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Exchange Place: 50th Fall Folk Arts Festival

September 24, 2022 @ 10:00 am - 5:00 pm

Kingsport, TN – Autumn is generally the most picturesque of seasons, but this year the color gold will be predominant at Exchange Place, as Kingsport’s Living History Farm holds its 50 th Fall Folk Arts Festival on Saturday, September 24, from 10 am until 5 pm, and Sunday, September 25, from noon until 5 pm. This celebration of pioneer arts and crafts, and the harvest season, will feature artisans demonstrating and selling a wide variety of traditional folk arts, along with autumn plants, produce and unique seasonal items. Admission is $5 for ages 12 and over, with those under the age of 12 admitted free. As always, proceeds go towards the care of the farm’s animals, and the continuing restoration and preservation of the site, located at 4812 Orebank Road in Kingsport, Tennessee and listed on the National Register of Historic Places. Completely unique this year will be a Silent Auction featuring one or more baskets made especially by master weaver Joy Smith, with a base painted by Ron Russum, to commemorate this special golden milestone. And back by popular demand, Jennifer Hanlon will be offering a needle felting beginners class on Sunday, from noon until approximately 3 pm, with an emphasis on – what else? – a pumpkin. The fee of $65 includes all supplies and instruction, plus admission to the festival. A minimum of three (3) people are needed to register (adults only, please, as the dry-felting needles are sharp!). Advance registration is required at www.hanlonscreativecorner.com; payment will be collected at the workshop. The Overmountain Weavers Guild will be demonstrating weaving and spinning at several locations, and selling some of their handwoven and handspun items. As an added treat, the Burow Museum will be open, with a unique exhibit in the South Room. There you will find samples and variations woven by members from the 72 drafts which came in a box with the very first loom bought for Exchange Place. They will also be weaving one of Suzanne Burow’s favorite drafts in honor of the 50th anniversary of the Overmountain Weavers Guild.  The North Room will feature yarns dyed with plants from the forests, fields, and gardens of Appalachia, and two restored rocker beater looms in action!  These unique looms were donated to Exchange Place by Phyllis Dean, whose Master’s Thesis documents rocker beater looms in the area; we are hopeful that she will be able to stop by sometime over the weekend. In addition to the weavers, the historic farmstead will be filled with a great range of craftspeople, including woodworkers, potters and leather workers, plus experts in soap-making, photography, hand-crafted greeting cards, chair caning, and hand-paintings on slate. Boy Scouts will be continuing the rope tradition began by Allen Calcote about 20 years ago. Artists and other vendors that have been at the Fall Festivals for the many years will be featured guests. The Eden’s Ridge Hearth Cookery Society will be cooking at the Cook’s Cabin, making sweet potato biscuits and hoecakes to go along with fresh sorghum, as well as a few other dishes featuring the fall harvest. In addition, the Junior Apprentices will be active throughout the farmstead, displaying the variety of chores and activities typical of 19th-century farm life, such as splitting wood, tending to the garden and the animals, working in the blacksmith forge, and playing games. They will also be demonstrating gourd crafting outside of the Cook’s Cabin. And the Tri-State Basketry Guild, with a long history of teaching basketmaking to children during Exchange Place’s spring and fall events, will be setting up shop in the Schoolhouse. A minimal fee is charged for their classes, with proceeds going to help feed the farmstead’s resident animals. About that sorghum: the cane, planted earlier this year, will be harvested in a special area located behind the blacksmith’s shop. This very time-consuming task, which can be observed on Saturday, September 24, will include a hard-working mule named Maggie, making her very first appearance at Exchange Place. With the milling and cooking completed, Sunday’s activities will consist of educational explanations about the mill, the cane, and the process of making sorghum, as well as opportunities to visit the cane patch and compare sorghum cane with sugar cane to learn about the differences up close.  (Please note that what we produce is for demonstration purposes only, but we will be offering for sale some 100% pure sorghum syrup, made fresh this year by the Guenther family of Muddy Pond, TN.) Children’s Chores, Crafts and Play will be scattered around the farmstead, allowing the young (along with those youthful in mind and spirit!) a chance to experience what it was like to be a child in the 19th Century. It will also include the opportunity to wander over to our 1851 barn and meet some of those animals who live here all year long, including Jenny, our very vocal donkey, plus our cow and horse. Sheep, chickens, and pigs also call Exchange Place their home and might be seen throughout the weekend. And all of this will feature a backdrop of excellent live music, provided by local and regional artists. (A tentative schedule, always subject to last-minute changes, is listed at the bottom of this release.) And the official countdown to Witches Wynd traditionally begins with the Fall Folk Arts Festival. Exchange Place’s unique storytelling adventure will be offered live again this year (after two years as an online-only experience), and tickets will be going on sale during the Festival. The dates for Witches Wynd are Friday, October 21 and Saturday, October 22, and tickets must be purchased in advance. Historically, this unique blend of macabre tales and ballads sells out quickly since only a limited number of spaces are available, so we encourage people to purchase them during the Fall Festival. Tickets are $10 apiece and will be found at the Museum Store. Volunteers are always needed, and greatly appreciated! If anyone is interested in helping out, or would like more information, please call Exchange Place at 423-288-6071, write to epfestivals.gf@gmail.com, or visit our website at https://www.exchangeplace.info. Exchange Place is a living history farm whose mission is to preserve and interpret the heritage of mid- nineteenth century farm life in Northeast Tennessee. Exchange Place is a non-profit organization maintained and operated entirely by volunteers and is supported by donations, fundraisers, memberships and grants. — 30 – MUSIC SCHEDULE FOR SATURDAY, SEPTEMBER 24 10:00 – 11:00 am KINGSPORT COMMUNITY BAND 11:00 am – noon STRING BREAK noon – 1:00 pm CHRIS LONG 1:00 – 2:00 pm RENAISSANCE STRINGS 2:00 – 3:00 pm STATE STREET STRING BAND 3:30 – 4:00 pm JUNIOR APPRENTICES OLD-TIME BAND 4:00 – 5:00 pm STRAWBERRY JAM MUSIC SCHEDULE FOR SUNDAY, SEPTEMBER 25 1:00 – 2:00 pm JIM ANN COUNTRY 2:00 – 3:00 pm THE FLYING J’S 3:30 – 4:00 pm JUNIOR APPRENTICES OLD-TIME BAND 4:00 – 5:00 pm RICHARD PHILLIPS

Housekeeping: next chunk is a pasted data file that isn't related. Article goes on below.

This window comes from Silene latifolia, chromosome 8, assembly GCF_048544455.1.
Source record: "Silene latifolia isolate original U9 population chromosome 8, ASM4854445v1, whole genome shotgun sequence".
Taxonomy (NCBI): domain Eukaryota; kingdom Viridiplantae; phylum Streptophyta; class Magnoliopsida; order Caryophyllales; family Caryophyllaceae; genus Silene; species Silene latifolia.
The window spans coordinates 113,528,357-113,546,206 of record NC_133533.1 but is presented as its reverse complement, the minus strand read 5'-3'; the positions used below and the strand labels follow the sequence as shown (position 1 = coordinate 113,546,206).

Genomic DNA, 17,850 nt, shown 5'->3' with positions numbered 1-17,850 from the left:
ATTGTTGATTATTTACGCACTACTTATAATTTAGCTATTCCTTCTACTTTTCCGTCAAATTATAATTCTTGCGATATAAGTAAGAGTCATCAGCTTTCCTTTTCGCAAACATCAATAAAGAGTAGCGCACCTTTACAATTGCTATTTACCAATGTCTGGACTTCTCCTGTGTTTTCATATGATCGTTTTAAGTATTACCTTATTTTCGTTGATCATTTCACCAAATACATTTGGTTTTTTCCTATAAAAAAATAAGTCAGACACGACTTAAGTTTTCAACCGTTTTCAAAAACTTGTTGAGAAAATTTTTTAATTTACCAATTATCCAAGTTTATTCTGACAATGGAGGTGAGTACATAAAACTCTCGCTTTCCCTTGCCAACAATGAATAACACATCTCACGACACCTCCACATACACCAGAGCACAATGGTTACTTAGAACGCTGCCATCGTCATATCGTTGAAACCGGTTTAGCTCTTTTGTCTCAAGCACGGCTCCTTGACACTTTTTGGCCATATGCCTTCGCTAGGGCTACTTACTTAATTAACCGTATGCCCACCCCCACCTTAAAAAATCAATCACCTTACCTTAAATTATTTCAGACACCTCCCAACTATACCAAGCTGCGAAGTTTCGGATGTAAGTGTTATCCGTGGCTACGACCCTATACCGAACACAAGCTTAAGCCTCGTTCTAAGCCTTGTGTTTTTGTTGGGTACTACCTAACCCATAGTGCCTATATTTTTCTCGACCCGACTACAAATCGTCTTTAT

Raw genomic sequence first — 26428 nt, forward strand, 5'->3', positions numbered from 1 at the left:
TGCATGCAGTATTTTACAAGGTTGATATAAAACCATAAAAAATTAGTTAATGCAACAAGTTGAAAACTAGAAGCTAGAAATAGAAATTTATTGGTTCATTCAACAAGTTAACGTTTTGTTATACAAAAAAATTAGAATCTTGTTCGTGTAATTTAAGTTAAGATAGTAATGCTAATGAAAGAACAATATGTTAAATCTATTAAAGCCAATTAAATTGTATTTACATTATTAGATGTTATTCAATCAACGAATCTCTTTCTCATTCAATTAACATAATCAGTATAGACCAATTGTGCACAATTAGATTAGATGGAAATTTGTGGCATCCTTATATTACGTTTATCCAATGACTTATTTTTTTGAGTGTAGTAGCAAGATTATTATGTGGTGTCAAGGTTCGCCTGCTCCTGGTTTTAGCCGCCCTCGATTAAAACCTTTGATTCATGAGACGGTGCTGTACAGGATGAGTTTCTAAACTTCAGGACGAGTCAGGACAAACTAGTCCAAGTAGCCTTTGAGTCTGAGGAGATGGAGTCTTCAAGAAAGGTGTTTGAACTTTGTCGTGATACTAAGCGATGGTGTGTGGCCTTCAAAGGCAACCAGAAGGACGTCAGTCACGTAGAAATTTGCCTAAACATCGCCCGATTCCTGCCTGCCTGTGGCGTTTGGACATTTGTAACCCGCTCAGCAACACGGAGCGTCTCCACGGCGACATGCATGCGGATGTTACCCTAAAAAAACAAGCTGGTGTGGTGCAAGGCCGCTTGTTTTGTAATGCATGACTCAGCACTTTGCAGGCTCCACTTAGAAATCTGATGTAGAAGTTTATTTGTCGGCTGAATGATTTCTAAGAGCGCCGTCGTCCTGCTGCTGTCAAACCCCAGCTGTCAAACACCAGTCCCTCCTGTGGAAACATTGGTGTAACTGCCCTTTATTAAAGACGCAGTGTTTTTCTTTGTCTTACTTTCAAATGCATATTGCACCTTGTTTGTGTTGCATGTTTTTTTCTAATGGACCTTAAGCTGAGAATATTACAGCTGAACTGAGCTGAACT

September 24, 2022
10:00 am - 5:00 pm
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Exchange Place: Living History Farm
4812 Orebank Rd.
Kingsport, TN 37664 United States
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(423) 288-6071